NOTE (November 26, 2014): The seminary community has since returned to their building.
NOTE (November 20, 2014): President James Gimbel has provided a new update on the seminary fire and recovery efforts.
EDMONTON – President James Gimbel of Concordia Lutheran Seminary (CLS) has released a letter updating supporters on the fire that occurred in the library basement there the evening of November 12. “Sadly,” he explains, “it appears that the fire was neither accidental nor structural” in origin.
Sadly, it appears that the fire was neither accidental nor structural.
“We are so thankful to God for the fact that there were no injuries from the fire in the library basement,” President Gimbel writes. But while there were no injuries, and structural damage is considered minimal, there is heavy soot and smoke damage. He also writes that burned wiring in one area has caused problems for the heating unit, leaving the seminary cold.
An investigation into the fire began in earnest November 13. The same day the seminary’s insurance adjuster visited the site, along with a clean-up reclamation team to help form a building recovery plan.
On Friday, November 14, staff and faculty from CLS and Concordia University College of Alberta (CUCA) intend to move “the most basic, necessary, and personal items” from seminary offices so that they can be cleaned over the coming week. Access to the building throughout the coming week will otherwise be very limited, in order to prevent recontamination of cleaned areas as well as to prevent staff exposure to cleaning agents (such as heavy ozone).
In the meantime, the seminary will continue to operate—just not in its building. “The Seminary, like the church, is really the people not the building,” President Gimbel notes in his letter. Thanks to space provided by the Alberta-British Columbia District office, classes began again the evening of November 13. Professors are being encouraged to self-manage and do whatever is possible from home, the ABC District office, or CUCA.
The Seminary, like the church, is really the people not the building.
“The hope is that after the first week is over, we will slowly regain use of the offices, classrooms, and other areas,” President Gimbel writes. As for the library itself, where the fire took place, the reclamation team estimates it may take six to eight weeks to complete the cleaning. “They will use the least invasive measures possible for the massive cleanup,” President Gimbel explains, “hoping to clean and reclaim most of our holdings for normal use after the process is over.” In the meantime, the seminary expects to rely on online resources and the library at CUCA for some of its intellectual resources.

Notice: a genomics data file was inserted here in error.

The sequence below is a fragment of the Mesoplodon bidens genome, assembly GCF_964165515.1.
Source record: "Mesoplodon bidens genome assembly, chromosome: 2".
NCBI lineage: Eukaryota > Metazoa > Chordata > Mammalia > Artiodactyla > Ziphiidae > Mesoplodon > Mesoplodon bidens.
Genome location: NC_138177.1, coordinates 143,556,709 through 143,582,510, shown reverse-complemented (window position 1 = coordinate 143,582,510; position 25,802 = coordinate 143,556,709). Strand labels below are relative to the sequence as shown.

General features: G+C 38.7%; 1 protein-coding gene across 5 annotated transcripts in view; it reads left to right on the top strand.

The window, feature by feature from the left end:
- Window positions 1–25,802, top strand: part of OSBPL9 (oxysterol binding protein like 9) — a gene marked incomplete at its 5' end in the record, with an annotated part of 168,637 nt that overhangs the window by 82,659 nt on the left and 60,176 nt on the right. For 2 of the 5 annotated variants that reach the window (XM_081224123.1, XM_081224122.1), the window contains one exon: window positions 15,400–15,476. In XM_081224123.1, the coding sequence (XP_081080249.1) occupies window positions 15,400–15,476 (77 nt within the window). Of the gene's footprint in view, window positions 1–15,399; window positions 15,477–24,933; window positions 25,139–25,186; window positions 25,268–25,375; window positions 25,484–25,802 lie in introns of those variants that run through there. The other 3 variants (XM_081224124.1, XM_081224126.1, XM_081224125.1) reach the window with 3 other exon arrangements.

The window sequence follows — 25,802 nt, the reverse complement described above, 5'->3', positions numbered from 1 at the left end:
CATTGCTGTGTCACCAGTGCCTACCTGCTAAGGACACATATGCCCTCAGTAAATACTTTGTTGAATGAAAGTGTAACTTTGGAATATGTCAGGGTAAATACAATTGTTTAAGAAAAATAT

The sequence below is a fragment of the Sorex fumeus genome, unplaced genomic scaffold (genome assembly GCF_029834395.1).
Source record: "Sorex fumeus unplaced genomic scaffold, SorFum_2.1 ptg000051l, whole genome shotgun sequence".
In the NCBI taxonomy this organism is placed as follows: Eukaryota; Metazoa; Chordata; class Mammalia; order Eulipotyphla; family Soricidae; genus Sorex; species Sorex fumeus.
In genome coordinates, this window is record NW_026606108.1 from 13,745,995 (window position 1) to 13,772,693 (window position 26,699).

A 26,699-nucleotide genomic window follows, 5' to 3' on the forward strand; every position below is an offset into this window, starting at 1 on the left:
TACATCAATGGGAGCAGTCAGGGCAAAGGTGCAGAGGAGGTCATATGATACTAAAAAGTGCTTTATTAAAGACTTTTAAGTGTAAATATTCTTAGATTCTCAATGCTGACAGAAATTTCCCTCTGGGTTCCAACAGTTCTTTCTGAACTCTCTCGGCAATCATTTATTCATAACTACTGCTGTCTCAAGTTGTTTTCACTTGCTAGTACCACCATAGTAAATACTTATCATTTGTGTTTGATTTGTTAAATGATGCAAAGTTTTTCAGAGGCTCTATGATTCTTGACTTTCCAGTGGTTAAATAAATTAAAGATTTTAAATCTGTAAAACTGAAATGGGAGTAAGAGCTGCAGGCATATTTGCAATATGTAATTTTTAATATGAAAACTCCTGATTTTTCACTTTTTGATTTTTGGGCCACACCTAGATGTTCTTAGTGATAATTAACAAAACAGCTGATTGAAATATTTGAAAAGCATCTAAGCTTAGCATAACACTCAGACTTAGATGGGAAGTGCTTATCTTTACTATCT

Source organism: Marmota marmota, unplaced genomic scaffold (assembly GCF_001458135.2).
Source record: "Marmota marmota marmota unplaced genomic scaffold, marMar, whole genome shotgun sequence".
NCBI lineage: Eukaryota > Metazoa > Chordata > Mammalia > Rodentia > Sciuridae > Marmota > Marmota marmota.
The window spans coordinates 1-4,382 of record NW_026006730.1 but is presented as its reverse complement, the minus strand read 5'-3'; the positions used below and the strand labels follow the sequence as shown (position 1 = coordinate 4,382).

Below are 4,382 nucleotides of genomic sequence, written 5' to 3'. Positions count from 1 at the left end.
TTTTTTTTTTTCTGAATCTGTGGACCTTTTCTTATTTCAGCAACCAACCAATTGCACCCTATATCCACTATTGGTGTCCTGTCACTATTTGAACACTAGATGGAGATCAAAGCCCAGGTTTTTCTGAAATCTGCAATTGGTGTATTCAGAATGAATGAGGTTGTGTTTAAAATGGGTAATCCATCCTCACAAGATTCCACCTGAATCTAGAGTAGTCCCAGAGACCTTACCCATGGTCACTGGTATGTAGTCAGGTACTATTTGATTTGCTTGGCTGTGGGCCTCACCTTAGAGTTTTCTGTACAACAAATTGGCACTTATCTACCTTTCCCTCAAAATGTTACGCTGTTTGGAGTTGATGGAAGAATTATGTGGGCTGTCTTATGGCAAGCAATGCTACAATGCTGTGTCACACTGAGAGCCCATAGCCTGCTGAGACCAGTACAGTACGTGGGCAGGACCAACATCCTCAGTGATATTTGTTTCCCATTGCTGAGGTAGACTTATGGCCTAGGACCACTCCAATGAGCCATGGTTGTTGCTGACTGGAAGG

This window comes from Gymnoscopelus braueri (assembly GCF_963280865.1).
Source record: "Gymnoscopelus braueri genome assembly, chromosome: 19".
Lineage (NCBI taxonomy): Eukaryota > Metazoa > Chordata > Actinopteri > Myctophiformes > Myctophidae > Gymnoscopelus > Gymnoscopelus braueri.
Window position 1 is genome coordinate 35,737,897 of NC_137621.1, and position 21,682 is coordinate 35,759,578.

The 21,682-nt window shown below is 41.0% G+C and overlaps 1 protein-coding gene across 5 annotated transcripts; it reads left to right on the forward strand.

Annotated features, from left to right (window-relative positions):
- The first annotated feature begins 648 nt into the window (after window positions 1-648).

The challenges caused by the fire therefore, while not insignificant, are nevertheless being overcome. “We move forward from here, in God’s grace and care, fulfilling our mission to ‘form servants for Jesus’ sake,’” President Gimbel writes. “Even beyond thanking and praising God for His protection from what could have been far worse, we are reminded of the times throughout history when God’s people have been displaced or become pilgrim sojourners, aware from their very circumstances that their (our) greater home and permanent dwelling is with God and not bound to earth. We too, are on that journey with sights set on things above.”
News of the fire has resulted in an outpouring of prayers and messages of support from across Lutheran Church–Canada (LCC). Synod asks its members across the nation to continue to keep Concordia Lutheran Seminary in prayer over the weeks to come, both in private prayer and in the public worship of congregations.
“It has been amazing to experience the outpouring of support and cooperation from around LCC,” President Gimbel noted. “Thanks for being joyful pilgrims together. I value each of you as part of our team.”
Download the full letter from President Gimbel here.